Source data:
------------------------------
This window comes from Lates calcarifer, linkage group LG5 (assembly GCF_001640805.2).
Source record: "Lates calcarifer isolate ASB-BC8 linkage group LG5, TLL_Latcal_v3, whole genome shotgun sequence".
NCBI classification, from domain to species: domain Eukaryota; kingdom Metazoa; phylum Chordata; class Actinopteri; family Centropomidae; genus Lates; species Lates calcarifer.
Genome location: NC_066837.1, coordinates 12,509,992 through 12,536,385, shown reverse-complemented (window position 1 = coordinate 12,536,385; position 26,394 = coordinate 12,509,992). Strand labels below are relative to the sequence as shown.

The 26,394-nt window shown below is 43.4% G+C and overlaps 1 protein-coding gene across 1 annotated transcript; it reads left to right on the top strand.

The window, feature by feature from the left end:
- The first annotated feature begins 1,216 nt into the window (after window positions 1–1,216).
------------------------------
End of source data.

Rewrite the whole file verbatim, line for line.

This window comes from Lates calcarifer, linkage group LG5 (assembly GCF_001640805.2).
Source record: "Lates calcarifer isolate ASB-BC8 linkage group LG5, TLL_Latcal_v3, whole genome shotgun sequence".
NCBI classification, from domain to species: domain Eukaryota; kingdom Metazoa; phylum Chordata; class Actinopteri; family Centropomidae; genus Lates; species Lates calcarifer.
Genome location: NC_066837.1, coordinates 12,509,992 through 12,536,385, shown reverse-complemented (window position 1 = coordinate 12,536,385; position 26,394 = coordinate 12,509,992). Strand labels below are relative to the sequence as shown.

The 26,394-nt window shown below is 43.4% G+C and overlaps 1 protein-coding gene across 1 annotated transcript; it reads left to right on the top strand.

The window, feature by feature from the left end:
- The first annotated feature begins 1,216 nt into the window (after window positions 1–1,216).